Do you have clarity on what to build, how to build, and what to test, before spending your first development dollar?
Getting from opportunities to MVP is like navigating from an open sea of possibilities to picking the “right” stream that leads to the promised land. Many companies stumble here, assuming that they can build an MVP and then iterate their way out of their mistakes. While that approach can work, we’ve seen too many corporate innovation teams launch an MVP that doesn’t get traction, which causes them to lose funding, and leaves what was a compelling opportunity on the cutting room floor.
When you are moving from opportunities to MVP, there are nearly limitless ways that opportunities could manifest and there are faster and more affordable ways to get clarity early-on than spinning up an MVP. The below activities help you greatly reduce your unknowns, so you can have confidence in your build and a laser focus on which outstanding questions are most important to knock out next.
In short, before you make a choice to invest in building an MVP, you need to know:
- what to build (and what can wait)
- how to build for MVP
- and what you need to test first
As we help our clients consider if they’re ready for an MVP, here’s what we’ve found helpful as a thought exercise and checklist.
At the highest level, you’ve addressed desirability, feasibility, and viability:
You’re pretty confident that there’s a need and a use case(s) in the market for this.
You don’t know yet exactly how the commercial version will come together (what to build vs buy vs partner), but you’re investigating in the background without letting it slow down your progress.
You have a hypothesis of how this will create value for your organization in the long run, and there’s a profitable path ahead.
At a strategic level, you know what to build:
To move forward, you need clarity on the below items. Clarity means you have one strong hypothesis, with a few optionalities to still test in your back pocket.
MVP Feature Set (which should not equate to Commercial Feature Set)
Get there by: running an experience simulation interview (observe user interactions with a low fidelity prototype while they put their brain on speaker phone), followed by a reflection survey or a diary study to learn the most valuable components in the experience
The Value Proposition
Get there by: running in-market value proposition tests like standing up Landing Pages, setting up Lemonade Stands, where you ask your research participants/potential users to articulate what value they would get from a potential offering (and why)
The Hook: how to entice
Get there by: running in-market hook tests like Ads, Emails, in-person pitches, etc.
The Business Model: a hypothesis
Get there by: co-creation of options with potential customers, Landing Page tests, Reverse Income Statement analysis
The Who (to build for): an early adopter hypothesis
Get there by: personas from previous needs finding and co-creation research, sensemaking of segmentation data, user interviews of those with organic interest during in-market tests
At an executional level, you know how to build:
The "End-to-End (E2E) Experience" Front End
Your offering is more than just the value prop with key features. You’ve got clarity on the experiential components to the extent that your customers can articulatulate “A-HA, this is what’s in it for me” as well as their use case. It’s functional, feels and looks real, without having to be pixel perfect.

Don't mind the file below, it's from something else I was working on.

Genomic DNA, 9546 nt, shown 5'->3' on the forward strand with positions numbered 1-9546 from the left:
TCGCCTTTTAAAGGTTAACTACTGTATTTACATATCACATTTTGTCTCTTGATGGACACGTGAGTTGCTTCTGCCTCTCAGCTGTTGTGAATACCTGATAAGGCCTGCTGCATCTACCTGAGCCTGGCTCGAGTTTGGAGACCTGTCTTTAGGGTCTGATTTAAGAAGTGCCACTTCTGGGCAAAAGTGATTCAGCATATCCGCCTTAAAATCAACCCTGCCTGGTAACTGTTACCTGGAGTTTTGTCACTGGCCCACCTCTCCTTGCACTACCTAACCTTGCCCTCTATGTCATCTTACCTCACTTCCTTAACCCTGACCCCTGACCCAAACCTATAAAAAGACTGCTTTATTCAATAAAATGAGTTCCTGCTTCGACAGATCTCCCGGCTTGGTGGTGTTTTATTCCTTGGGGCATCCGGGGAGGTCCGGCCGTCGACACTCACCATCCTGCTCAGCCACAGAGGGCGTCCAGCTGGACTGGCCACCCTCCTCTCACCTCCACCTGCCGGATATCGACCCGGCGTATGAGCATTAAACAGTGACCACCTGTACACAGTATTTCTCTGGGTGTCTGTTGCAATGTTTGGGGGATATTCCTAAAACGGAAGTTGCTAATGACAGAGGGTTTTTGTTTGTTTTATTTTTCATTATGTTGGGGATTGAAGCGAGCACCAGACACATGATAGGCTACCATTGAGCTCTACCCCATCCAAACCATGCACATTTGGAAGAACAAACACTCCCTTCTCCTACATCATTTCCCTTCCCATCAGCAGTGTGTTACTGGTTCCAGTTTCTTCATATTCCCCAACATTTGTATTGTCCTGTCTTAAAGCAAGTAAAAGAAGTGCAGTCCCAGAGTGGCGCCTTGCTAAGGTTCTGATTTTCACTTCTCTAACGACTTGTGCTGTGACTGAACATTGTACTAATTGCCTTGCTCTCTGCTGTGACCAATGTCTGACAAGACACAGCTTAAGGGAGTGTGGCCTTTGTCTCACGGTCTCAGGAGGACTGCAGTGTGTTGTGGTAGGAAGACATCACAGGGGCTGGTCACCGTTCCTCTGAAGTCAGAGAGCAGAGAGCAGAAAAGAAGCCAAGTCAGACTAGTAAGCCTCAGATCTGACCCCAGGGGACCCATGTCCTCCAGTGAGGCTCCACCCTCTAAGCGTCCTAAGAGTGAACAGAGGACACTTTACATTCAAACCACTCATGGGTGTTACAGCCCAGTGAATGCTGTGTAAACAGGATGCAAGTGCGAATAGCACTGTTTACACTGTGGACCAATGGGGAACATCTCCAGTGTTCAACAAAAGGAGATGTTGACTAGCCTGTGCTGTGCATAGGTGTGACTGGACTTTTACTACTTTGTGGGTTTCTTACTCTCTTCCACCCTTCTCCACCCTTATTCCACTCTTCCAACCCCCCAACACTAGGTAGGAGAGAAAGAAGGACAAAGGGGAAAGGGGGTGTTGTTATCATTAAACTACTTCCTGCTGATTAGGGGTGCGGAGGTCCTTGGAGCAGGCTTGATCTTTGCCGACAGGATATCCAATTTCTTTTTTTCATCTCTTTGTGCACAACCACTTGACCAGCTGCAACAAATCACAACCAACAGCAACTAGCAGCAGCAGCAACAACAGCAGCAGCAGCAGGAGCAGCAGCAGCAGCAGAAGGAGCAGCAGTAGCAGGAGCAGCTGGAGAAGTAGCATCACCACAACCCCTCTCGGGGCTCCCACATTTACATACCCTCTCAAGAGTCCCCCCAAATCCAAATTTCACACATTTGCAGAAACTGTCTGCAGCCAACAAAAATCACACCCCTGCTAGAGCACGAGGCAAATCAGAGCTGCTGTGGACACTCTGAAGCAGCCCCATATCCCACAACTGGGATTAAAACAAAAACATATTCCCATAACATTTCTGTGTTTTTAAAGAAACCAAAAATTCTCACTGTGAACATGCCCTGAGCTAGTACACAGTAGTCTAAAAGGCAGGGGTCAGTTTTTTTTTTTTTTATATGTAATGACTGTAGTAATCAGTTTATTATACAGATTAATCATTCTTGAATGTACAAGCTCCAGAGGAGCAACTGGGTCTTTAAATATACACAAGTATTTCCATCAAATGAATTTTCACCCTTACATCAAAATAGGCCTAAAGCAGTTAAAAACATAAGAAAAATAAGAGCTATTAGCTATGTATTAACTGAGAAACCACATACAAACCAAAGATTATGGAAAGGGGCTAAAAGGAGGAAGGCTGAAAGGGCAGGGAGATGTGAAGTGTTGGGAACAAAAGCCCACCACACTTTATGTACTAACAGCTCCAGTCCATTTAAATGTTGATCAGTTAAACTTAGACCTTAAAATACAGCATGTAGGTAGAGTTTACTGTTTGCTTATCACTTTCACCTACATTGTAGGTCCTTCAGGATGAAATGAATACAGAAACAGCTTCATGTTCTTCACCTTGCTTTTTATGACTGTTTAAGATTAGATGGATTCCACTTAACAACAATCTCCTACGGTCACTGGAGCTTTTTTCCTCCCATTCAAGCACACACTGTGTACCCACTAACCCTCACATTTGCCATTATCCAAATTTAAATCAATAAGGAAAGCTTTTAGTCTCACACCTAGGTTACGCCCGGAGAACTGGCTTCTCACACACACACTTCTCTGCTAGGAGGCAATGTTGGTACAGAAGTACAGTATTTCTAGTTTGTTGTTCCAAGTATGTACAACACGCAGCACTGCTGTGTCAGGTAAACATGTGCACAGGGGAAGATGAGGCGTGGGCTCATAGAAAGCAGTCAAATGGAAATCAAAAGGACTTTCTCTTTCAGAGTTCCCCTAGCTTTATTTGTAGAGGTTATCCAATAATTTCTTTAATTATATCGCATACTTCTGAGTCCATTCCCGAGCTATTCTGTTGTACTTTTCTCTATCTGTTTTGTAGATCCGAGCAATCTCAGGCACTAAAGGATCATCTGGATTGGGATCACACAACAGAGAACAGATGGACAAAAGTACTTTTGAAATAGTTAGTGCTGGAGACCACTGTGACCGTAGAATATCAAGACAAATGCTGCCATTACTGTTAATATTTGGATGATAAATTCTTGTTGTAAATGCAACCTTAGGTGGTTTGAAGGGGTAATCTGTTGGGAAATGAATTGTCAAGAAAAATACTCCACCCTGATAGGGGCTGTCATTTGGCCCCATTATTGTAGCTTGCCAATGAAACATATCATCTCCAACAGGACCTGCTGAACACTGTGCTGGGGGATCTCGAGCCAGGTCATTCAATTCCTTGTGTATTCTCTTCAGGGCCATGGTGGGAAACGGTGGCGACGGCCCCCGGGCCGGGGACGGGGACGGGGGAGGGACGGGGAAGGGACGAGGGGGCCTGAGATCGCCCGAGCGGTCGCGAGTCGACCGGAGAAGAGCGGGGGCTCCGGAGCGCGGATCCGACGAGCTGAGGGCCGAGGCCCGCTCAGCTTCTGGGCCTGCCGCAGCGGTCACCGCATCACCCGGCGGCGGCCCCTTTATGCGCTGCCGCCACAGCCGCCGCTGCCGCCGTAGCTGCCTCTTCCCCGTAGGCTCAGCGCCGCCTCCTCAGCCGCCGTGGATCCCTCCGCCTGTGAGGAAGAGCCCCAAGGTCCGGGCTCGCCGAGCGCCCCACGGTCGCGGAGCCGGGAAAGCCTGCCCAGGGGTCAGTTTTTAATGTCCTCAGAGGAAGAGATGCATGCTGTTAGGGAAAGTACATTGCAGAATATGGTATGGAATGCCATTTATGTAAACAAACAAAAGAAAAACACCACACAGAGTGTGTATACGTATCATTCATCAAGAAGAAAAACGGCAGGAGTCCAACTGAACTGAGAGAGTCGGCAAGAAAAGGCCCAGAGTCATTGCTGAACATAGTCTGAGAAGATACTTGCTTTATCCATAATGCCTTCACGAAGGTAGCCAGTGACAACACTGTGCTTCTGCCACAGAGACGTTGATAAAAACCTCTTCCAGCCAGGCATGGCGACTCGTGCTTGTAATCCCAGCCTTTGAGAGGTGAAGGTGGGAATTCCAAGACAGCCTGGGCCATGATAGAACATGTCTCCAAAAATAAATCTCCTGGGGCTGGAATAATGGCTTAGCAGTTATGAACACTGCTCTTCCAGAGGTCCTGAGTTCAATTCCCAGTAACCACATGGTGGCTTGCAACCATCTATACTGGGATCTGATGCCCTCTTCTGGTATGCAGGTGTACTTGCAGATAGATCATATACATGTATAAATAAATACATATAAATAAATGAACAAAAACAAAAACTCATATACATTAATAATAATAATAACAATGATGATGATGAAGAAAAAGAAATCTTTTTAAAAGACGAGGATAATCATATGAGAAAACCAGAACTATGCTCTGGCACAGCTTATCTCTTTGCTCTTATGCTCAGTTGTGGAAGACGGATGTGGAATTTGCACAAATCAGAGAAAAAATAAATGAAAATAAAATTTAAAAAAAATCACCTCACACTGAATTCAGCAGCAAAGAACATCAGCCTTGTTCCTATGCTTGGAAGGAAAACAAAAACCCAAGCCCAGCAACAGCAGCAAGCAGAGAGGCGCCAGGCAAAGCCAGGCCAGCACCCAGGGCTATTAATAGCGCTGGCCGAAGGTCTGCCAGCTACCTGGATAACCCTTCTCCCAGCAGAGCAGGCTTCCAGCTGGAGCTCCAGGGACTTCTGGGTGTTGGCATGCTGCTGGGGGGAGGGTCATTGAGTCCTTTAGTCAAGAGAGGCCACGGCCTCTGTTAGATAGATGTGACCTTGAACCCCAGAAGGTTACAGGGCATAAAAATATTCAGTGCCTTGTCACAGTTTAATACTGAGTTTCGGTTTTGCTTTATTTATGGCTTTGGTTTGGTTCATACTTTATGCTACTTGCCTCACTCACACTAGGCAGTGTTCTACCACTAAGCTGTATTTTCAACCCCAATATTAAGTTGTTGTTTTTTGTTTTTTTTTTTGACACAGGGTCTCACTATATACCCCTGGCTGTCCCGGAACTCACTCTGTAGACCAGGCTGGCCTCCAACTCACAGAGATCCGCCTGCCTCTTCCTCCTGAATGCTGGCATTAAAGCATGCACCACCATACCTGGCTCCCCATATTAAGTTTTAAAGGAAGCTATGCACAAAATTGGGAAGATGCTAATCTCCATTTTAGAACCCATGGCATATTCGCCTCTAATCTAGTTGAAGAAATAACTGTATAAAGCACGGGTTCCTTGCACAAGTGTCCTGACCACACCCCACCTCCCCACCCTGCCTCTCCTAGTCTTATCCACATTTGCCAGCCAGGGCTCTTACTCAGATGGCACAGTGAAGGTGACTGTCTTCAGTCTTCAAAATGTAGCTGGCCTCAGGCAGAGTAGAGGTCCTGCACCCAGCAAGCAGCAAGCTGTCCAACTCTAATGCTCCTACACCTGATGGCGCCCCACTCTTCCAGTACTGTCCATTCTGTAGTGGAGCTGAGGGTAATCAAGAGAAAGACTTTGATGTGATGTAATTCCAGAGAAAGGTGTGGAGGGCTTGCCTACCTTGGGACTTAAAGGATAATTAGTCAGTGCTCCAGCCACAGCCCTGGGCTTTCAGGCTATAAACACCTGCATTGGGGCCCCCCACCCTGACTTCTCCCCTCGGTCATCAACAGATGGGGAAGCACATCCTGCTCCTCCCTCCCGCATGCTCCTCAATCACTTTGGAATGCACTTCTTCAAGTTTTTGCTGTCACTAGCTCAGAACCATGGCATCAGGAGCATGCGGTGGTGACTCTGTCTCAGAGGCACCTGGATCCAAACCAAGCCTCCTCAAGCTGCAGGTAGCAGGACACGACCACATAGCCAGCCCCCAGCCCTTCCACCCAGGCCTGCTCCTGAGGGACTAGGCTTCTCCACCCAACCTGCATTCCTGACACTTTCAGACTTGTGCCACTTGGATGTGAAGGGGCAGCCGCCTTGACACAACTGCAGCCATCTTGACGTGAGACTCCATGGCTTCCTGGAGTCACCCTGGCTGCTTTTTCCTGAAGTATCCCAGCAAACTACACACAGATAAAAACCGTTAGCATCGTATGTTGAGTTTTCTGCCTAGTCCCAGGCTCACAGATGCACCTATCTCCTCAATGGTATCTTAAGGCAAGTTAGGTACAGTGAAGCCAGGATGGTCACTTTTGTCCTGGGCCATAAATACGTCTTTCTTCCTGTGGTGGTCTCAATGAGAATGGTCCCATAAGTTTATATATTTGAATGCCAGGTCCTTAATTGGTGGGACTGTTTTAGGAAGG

The Crux, detailed
The most important component of the experience is fully articulated, such that it can live in the wild and be observed over time. For example, if the most valuable part of your offering is the content, do you have clarity on the content topics, content structure, format, length, quantity, use case, etc.? Consider it a major operational layer to define, and get clarity on this ahead of the experience, so you’re not left trying to figure out what’s not working and how to evolve while running your MVP.
The "Lite" Back End
Consider what supporting layers need to exist in order to run the experience live. Can you fake it until you make it? At the MVP stage, keep the team light and nimble by wearing multiple hats while sprinting. You can Wizard-of-Oz at a manageable scale, then code whatever’s needed to make the frontend functional once the experience design has solidified.
Before going live, you know what to test:
Start with the most important 5-8 assumptions to validate. Use these as your starting point to define the next step.
Given the key assumptions, how would you test them so you move closer to clarity? Keep in mind that testing does not have to start ‘in the wild’ in with a high number of users. Testing can start as a thought experiment or a simulation. The form of the test can evolve as your product evolves.
Actionable Data Capture
You’re not defining the product metrics at this stage. It’s more about metrics that prove you’re moving towards clarity. Our tip at this stage is to be listening and capturing as much as possible. Leverage tools for quantitative & behavioral data capture, so that you have bandwidth for qualitative data capture and user research.
What if you can’t check these boxes?
- Test & learn about the above specific components that you’re missing.
- Consider your priorities, and then your capabilities. See if that seemingly important thing can wait. Maybe your offering is (fill in the blank) heavy and that part can become clear later.
- Get us to help! We can sprint at answering multiple questions in a matter of weeks. If you want to discuss, we love to kick-the tires on product roadmaps.